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Battle of the Books is a wonderful way to ramp up
children's interest in books. It was started in Alaska
by the amazing Roz Goodman, a wonderful librarian
I met 25 years ago when she came to New Jersey
to speak about it at our state conference and stayed
at my house. (I've wanted to go to Alaska ever since
I met Roz, and this year I finally got to do just that--
I did some workshops for school and public librarians
in Juneau last Feb., and another batch for librarians,
teachers, kids, and parents in Anchorage, Palmer, Wasilla,
and Fairbanks in September. It was a highlight of my life.)
And it's still going strong.

I love Cheryl Youse's extension of Battle--her web page
and Book Museum ideas. Every one of us probably has 5
great ideas like that to help kids dig deeper into books, and
lucky for us, we have LM_NET as a forum to share our best
strategies. It seems to me that the Battle is just the culminating
activity to give kids something fun and motivating to cheer
about. You don't need to change the Battle; it's the background
work leading up to the game that can stress all those higher 
evel thinking skills.

What I loved to do with 5th graders every year was our own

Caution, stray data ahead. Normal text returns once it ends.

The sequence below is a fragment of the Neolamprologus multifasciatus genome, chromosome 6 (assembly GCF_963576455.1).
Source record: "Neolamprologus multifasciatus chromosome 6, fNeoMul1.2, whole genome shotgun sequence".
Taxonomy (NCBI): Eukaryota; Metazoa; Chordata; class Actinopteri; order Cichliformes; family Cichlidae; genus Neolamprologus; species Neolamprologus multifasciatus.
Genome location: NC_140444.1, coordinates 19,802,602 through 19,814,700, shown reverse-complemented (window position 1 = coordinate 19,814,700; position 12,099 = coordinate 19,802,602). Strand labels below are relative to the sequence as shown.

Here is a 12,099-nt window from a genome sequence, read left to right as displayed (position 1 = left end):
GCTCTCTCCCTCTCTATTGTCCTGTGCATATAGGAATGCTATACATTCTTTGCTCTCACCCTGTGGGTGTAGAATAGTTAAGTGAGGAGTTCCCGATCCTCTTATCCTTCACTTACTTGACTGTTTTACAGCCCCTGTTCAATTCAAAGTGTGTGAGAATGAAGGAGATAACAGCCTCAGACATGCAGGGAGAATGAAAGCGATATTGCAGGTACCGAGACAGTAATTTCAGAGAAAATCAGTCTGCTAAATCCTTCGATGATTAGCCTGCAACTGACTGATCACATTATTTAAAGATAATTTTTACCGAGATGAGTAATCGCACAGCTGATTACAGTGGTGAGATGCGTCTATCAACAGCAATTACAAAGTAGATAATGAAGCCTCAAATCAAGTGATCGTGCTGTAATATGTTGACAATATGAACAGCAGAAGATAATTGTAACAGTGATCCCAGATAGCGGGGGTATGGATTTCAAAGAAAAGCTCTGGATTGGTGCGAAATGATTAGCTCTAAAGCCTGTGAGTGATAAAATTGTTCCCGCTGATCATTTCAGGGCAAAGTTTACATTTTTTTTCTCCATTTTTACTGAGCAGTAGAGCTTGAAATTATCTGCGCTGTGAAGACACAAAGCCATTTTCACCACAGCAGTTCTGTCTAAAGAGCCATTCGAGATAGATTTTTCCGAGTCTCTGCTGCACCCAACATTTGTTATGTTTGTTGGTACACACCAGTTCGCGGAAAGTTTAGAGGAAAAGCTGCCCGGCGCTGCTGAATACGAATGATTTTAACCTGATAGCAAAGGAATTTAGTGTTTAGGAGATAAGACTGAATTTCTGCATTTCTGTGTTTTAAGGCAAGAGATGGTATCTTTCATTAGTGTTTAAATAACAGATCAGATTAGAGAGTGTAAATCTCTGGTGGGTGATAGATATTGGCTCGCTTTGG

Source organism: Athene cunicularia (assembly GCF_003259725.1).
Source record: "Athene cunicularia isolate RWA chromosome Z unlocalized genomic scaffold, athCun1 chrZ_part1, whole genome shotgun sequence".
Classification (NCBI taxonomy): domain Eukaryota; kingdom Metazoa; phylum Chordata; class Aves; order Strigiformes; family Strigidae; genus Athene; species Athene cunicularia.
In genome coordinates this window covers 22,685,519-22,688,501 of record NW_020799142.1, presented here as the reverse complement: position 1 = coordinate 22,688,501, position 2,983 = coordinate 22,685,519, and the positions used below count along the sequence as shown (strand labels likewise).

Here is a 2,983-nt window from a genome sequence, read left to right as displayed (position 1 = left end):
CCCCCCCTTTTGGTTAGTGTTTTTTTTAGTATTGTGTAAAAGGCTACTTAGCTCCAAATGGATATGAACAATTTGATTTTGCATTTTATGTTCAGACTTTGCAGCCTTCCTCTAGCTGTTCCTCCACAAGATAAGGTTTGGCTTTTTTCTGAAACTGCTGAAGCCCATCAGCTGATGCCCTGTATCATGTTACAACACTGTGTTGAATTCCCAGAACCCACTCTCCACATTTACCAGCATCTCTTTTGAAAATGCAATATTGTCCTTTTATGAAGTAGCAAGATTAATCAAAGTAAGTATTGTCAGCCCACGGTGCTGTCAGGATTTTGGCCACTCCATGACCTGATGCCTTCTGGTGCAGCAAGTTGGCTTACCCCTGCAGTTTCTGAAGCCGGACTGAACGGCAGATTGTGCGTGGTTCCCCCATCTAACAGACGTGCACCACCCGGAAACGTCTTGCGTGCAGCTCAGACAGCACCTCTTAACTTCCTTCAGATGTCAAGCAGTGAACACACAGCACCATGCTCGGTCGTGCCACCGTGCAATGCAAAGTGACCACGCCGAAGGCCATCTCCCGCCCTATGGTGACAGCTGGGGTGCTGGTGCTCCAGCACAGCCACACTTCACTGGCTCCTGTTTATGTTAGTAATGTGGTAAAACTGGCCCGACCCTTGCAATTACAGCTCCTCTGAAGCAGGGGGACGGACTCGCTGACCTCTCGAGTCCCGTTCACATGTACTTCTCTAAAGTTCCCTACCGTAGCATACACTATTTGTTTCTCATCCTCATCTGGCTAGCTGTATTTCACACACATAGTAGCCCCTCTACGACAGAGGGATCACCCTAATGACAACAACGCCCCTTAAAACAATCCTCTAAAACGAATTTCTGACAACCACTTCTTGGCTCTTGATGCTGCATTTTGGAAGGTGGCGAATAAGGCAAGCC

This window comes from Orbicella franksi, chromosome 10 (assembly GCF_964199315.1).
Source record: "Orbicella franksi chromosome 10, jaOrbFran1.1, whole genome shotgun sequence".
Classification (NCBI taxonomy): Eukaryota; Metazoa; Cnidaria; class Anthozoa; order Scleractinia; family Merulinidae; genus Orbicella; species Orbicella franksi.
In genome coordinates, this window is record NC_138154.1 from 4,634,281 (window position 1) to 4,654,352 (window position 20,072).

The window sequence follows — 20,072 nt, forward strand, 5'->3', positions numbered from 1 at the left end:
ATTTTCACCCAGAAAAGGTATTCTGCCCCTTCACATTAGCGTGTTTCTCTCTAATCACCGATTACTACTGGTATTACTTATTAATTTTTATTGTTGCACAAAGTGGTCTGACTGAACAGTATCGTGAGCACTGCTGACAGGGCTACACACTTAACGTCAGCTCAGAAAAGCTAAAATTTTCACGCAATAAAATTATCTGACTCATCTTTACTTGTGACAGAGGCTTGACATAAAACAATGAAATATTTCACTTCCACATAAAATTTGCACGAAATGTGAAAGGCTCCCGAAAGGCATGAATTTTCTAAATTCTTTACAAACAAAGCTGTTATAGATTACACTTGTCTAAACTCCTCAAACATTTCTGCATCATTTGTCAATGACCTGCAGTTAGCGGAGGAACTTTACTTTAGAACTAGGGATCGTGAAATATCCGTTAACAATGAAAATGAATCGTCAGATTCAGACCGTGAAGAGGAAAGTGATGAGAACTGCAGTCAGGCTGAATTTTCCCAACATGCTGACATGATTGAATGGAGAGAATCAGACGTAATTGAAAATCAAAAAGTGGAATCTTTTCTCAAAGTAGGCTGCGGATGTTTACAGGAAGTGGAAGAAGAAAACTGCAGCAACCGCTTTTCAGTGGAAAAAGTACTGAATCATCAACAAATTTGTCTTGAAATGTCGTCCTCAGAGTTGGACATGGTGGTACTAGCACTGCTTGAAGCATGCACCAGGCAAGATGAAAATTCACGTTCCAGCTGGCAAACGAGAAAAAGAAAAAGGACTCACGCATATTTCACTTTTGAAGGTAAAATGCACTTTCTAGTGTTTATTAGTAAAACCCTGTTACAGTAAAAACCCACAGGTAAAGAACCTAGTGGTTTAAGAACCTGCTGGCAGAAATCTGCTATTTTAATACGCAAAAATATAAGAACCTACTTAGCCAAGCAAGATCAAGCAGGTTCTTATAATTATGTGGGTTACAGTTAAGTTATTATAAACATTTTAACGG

kid-directed version of Battle. (I wrote about it in the first
Books Kids Will Sit Still For, way back when, and I'm too lazy
to rewrite it from scratch right now, so I'll cut & paste the text
below.) In the In What Book Game, the kids were in charge of
writing three questions, one for each book they chose to use.
They then wrote out their own game cards on color-banded catalog
cards (remember those?), and each 5th grade class had its own color.
While Battle asks many questions about each of, say 15 books,
testing children's literal comprehension skills, the In What Book Game
was more of a book motivation game, where kids would answer
questions about more than 100 books. (If there were 20 kids in
a class, each picked 3 fiction books they had read and loved, and
wrote one question about each book. So there were 60 questions
per team, with 2 teams facing off, making it a game of 120 questions.
If all the classes were bigger that year, I'd have the children just do
2 questions each, but that still represented about 100 books.)